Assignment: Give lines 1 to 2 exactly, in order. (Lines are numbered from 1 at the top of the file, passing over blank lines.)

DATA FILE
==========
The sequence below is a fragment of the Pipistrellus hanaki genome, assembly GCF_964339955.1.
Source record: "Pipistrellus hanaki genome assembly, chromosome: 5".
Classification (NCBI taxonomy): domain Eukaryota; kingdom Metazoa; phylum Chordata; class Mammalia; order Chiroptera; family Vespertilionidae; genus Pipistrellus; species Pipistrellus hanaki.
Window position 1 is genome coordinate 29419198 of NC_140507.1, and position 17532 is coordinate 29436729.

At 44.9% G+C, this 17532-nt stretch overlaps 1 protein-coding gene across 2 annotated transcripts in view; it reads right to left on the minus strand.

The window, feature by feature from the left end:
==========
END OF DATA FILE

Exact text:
The sequence below is a fragment of the Pipistrellus hanaki genome, assembly GCF_964339955.1.
Source record: "Pipistrellus hanaki genome assembly, chromosome: 5".